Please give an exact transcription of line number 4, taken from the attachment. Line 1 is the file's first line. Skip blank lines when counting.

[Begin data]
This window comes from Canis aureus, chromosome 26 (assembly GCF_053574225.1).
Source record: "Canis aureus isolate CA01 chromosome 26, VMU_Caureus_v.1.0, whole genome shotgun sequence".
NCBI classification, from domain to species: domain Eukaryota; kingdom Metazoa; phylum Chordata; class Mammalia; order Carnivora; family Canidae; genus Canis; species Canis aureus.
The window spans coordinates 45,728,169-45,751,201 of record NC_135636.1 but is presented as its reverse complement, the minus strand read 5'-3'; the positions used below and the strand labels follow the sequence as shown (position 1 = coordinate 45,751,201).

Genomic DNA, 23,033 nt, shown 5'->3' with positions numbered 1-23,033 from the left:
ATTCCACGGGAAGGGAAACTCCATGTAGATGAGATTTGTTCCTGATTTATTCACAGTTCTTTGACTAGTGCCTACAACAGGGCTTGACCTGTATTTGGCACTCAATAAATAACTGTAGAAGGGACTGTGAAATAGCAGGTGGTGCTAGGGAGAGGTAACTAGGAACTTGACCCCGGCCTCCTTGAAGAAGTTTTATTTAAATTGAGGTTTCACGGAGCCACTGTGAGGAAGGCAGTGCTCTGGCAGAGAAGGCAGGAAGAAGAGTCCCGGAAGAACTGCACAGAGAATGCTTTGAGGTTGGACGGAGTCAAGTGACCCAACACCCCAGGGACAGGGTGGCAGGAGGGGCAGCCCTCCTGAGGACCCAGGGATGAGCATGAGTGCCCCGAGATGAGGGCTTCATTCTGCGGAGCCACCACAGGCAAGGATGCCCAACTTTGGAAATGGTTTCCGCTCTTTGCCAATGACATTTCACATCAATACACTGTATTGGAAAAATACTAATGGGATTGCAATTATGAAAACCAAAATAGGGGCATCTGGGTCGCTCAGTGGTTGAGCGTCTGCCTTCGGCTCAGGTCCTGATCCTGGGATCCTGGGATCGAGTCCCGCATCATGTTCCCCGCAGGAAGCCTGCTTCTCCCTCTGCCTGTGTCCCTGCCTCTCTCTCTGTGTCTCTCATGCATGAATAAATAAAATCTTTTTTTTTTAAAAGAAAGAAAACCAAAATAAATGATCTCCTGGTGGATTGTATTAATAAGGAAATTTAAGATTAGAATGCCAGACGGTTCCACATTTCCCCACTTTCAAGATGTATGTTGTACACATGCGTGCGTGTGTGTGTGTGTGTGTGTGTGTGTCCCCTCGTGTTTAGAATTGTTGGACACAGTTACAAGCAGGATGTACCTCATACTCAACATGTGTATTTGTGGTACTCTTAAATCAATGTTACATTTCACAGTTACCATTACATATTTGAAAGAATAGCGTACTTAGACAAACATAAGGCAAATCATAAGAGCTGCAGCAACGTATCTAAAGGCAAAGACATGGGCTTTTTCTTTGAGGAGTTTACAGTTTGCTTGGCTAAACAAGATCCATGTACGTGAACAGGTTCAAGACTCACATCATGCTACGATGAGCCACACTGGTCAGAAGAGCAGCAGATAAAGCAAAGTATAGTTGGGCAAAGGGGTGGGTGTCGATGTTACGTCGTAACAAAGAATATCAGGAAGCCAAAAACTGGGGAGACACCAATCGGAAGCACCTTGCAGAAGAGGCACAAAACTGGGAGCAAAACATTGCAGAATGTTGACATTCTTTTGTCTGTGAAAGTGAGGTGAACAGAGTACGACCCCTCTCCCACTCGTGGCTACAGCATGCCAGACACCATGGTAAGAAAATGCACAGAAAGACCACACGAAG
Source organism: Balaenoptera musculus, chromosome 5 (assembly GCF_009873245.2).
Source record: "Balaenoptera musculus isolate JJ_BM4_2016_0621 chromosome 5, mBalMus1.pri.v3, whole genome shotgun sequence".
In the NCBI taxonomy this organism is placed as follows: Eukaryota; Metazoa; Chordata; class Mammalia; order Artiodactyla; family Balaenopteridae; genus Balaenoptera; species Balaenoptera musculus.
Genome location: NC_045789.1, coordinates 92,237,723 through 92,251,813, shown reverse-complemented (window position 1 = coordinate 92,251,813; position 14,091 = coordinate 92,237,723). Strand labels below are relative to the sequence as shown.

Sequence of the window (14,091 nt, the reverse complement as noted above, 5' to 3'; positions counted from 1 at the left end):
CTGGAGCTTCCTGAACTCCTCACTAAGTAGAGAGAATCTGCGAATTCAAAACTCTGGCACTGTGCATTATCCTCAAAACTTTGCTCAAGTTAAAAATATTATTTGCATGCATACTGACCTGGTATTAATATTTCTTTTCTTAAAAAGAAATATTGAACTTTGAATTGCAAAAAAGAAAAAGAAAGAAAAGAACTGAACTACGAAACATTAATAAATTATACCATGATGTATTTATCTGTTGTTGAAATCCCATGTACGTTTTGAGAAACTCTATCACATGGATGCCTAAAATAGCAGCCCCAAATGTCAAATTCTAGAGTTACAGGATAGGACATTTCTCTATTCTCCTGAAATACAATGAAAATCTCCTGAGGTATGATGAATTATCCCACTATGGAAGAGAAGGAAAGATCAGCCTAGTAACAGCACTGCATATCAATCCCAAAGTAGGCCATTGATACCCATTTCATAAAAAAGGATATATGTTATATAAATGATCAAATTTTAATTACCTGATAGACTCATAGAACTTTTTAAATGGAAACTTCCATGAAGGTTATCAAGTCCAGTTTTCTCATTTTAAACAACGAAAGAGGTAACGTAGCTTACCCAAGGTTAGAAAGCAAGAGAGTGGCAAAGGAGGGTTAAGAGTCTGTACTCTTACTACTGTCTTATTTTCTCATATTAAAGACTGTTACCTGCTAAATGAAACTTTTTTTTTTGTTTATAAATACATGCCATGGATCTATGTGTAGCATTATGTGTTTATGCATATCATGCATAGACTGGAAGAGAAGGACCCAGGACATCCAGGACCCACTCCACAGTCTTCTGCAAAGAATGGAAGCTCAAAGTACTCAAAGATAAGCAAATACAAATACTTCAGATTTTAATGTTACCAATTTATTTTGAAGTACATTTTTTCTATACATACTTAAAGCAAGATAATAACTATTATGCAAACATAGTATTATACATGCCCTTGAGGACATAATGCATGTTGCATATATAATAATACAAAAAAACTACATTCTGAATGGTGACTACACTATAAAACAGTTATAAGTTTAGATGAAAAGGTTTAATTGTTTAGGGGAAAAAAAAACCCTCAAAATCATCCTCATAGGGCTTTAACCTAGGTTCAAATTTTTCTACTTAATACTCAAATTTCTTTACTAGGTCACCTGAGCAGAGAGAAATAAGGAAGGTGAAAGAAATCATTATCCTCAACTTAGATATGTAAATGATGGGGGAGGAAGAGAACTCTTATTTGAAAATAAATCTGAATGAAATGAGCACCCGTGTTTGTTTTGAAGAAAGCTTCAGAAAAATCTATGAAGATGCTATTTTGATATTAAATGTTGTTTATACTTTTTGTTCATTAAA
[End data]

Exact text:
The window spans coordinates 45,728,169-45,751,201 of record NC_135636.1 but is presented as its reverse complement, the minus strand read 5'-3'; the positions used below and the strand labels follow the sequence as shown (position 1 = coordinate 45,751,201).